Trump 'Playing to Win' Virginia, GOP Leader Says - NBC4 Washington

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Trump 'Playing to Win' Virginia, GOP Leader Says

Trump's accusations of voter fraud and "rigged" elections ring true for some Virginia voters

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    The latest poll numbers out of Virginia show Clinton has a double-digit lead over Trump, calling into question whether the Commonwealth is still a battleground. Northern Virginia Bureau Chief Julie Carey reports. (Published Wednesday, Oct. 19, 2016)

    Donald Trump's campaign says it is stepping up efforts in Virginia -- not stepping away -- despite previous reports that the campaign is pulling out of the state.

    The latest poll results show Hillary Clinton leading Trump by 15 percentage points in Virginia, raising questions about whether the Commonwealth is still a battleground state.

    But some Republican Party leaders insist Trump is not giving up on Virginia.

    "Oh, they're absolutely playing to win and... I wish people who had written that story a few weeks ago saying Trump was pulling out of Virginia had come and spoken with me because we've had Trump paid staffers on the ground since August and nothing has changed," said Loudoun County Republican Committee Chairman Will Estrada.

    Trump's 'Rigged Election' Assertion Rings True With Some Voters

    [DC] Trump's 'Rigged Election' Assertion Rings True With Some Voters
    Northern Virginia Bureau Chief Julie Carey spoke with some Loudoun County voters about their trust in the election process following Donald Trump's accusations that the country's election system is rigged and voter fraud is prevalent.
    (Published Wednesday, Oct. 19, 2016)

    This week, the Trump campaign announced it is reviving its efforts in Virginia, putting up $2 million dollars worth of new advertisements and naming a new leadership team.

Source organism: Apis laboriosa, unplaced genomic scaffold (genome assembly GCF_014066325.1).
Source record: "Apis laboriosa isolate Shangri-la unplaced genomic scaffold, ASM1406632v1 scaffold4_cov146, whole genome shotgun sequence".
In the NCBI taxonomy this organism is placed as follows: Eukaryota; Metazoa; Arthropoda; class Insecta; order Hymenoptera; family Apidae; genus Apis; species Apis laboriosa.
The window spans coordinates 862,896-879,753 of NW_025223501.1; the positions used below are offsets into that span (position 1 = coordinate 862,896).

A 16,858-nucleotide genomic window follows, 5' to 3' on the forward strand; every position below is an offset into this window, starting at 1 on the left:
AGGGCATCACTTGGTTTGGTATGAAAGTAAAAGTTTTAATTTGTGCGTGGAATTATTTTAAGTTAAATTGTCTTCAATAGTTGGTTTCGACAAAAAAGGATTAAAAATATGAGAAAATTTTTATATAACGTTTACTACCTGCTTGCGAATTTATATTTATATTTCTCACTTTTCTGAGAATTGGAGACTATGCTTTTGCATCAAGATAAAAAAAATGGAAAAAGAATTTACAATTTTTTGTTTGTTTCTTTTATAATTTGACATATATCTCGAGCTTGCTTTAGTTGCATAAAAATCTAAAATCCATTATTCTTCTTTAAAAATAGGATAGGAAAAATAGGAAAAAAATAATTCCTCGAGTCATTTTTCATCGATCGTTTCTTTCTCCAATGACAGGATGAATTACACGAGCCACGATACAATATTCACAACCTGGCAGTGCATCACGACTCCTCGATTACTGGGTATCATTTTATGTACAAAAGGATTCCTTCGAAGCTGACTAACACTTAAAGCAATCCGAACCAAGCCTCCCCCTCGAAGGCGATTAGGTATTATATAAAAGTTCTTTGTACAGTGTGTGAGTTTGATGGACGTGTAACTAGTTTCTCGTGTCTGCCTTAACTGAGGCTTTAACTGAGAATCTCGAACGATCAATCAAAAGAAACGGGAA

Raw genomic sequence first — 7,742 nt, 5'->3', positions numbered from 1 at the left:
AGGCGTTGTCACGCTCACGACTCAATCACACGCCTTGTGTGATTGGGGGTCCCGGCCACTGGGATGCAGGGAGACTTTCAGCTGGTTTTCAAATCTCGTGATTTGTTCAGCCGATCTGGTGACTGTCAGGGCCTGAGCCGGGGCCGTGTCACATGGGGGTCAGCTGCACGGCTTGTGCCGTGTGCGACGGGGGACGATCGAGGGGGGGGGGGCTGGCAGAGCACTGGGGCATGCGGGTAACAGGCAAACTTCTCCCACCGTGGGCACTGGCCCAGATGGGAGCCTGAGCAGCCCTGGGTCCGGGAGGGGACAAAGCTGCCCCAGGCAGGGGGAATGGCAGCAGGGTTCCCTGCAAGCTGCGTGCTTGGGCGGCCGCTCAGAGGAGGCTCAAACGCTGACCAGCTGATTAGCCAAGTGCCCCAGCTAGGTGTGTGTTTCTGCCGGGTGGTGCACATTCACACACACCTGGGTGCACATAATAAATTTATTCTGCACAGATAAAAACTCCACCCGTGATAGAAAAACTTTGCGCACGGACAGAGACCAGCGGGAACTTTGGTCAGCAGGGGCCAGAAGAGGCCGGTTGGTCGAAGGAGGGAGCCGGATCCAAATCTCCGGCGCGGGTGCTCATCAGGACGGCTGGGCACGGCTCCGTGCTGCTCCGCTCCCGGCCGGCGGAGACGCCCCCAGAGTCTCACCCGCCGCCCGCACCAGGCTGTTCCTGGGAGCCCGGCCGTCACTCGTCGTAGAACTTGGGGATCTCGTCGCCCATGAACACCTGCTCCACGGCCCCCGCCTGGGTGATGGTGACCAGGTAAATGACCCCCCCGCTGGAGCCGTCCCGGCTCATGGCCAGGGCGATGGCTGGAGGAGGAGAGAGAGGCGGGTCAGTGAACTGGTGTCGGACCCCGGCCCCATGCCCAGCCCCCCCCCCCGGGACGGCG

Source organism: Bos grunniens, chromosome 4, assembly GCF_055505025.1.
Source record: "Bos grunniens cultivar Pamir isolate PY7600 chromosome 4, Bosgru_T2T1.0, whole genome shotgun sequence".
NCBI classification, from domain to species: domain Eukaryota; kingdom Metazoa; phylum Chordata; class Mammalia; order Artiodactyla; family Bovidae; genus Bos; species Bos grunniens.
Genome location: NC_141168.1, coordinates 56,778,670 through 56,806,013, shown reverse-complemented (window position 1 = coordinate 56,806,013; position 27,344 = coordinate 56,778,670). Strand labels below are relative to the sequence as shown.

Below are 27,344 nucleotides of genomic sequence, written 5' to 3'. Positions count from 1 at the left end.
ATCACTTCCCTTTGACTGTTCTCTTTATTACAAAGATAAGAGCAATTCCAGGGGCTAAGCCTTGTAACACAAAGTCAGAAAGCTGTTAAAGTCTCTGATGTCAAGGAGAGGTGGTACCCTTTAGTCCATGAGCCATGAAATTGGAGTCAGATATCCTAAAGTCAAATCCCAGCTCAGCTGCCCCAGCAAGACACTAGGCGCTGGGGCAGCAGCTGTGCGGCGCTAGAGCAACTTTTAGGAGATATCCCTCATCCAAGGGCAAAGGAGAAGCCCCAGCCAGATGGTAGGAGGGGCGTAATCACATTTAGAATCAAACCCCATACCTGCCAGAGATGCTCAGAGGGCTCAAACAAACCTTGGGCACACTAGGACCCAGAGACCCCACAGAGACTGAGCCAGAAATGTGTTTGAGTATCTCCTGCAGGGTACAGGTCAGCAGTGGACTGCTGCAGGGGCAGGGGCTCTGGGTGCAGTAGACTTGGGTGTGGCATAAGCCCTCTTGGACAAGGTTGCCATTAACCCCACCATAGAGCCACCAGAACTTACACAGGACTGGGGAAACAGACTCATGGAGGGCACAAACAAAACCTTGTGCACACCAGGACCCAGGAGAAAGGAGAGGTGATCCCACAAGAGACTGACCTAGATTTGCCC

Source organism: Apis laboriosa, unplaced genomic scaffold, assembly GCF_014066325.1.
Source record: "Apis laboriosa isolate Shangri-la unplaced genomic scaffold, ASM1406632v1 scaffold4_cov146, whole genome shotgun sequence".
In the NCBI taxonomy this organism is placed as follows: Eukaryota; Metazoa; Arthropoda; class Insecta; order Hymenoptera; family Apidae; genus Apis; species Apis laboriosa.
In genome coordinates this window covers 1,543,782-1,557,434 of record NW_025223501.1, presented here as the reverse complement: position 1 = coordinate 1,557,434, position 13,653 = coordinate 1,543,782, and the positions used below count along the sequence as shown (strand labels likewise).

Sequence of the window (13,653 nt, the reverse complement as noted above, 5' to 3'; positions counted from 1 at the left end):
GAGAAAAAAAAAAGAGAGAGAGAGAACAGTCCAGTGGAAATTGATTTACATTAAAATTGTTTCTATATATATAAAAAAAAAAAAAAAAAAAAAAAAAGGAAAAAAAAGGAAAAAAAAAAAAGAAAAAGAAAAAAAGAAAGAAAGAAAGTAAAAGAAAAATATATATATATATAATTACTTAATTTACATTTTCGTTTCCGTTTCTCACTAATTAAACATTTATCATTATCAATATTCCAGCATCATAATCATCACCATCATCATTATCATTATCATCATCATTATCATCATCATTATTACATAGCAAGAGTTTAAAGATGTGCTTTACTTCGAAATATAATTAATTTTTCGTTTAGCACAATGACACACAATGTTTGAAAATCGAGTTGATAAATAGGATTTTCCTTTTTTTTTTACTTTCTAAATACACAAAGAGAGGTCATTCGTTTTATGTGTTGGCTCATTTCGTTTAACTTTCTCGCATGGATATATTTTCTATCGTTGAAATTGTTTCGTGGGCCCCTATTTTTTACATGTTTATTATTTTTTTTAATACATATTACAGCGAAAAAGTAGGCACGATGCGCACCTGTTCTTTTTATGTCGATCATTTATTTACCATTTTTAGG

"Three weeks is not very long in an election year, but in this election, it seems like three weeks is an eternity as well. We're still out there, we're getting out the message. We're door knocking. We're finding huge numbers of undecided people and those are our market," Estrada said.

    Trump supporter Nico Adlung said he made up his mind weeks ago and he thinks plenty of his Loudoun County neighbors share his viewpoint that it's time for a political outsider.

    "It seems like we're entrenched in this country in a very self-serving political machine that has kind of left behind the people of this country and their viewpoints," Adlung said.

    Some Loudoun County Trump supporters agree with their candidate's recent claims of rigged elections and voter fraud.

    "It worried me. Actually, when I went in there I was kind of curious who is running it, but they allowed me to put it in a box that seemed to be safe and locked up," said Michael Kinder, who dropped off his absentee ballot on Wednesday.

    Estrada said that while he has confidence in the elections office, it doesn't hurt to put a spotlight on potential fraud.

    "I think the most important thing is all of us need to understand we have free and fair elections, but we need to be on our guard for anything that threatens that because that cuts both ways. It hurts our country," Estrada said.

    However, Trump's claims have brought sharp criticism from Republican and Democratic leaders alike and, according to multiple campaign experts, a rigged election is highly unlikely.

    Democratic Party Chairwoman Susan Swecker said his claims are dangerous. 

    "To stir that up and to think that that would happen in this country is just utter nonsense," Swecker said.

    "I think [the voting system is] reliable. He's just making excuses now because he's behind in the polls," said Diane Sanchez, a Loudoun County voter who supports Clinton.

    In Northern Virginia, Clinton has taken a 34 percent lead, according to a poll of 809 likely Virginia voters by the Wason Center for Public Policy.

    However, Swecker said she still sees Virginia as a battleground.

    "We're taking nothing for granted. We still have 1,000 organizing events a week here in Virginia, 34 field offices, thousands of phone calls made every day and we are not letting up on the gas. We are competing in every nook and cranny," Swecker said.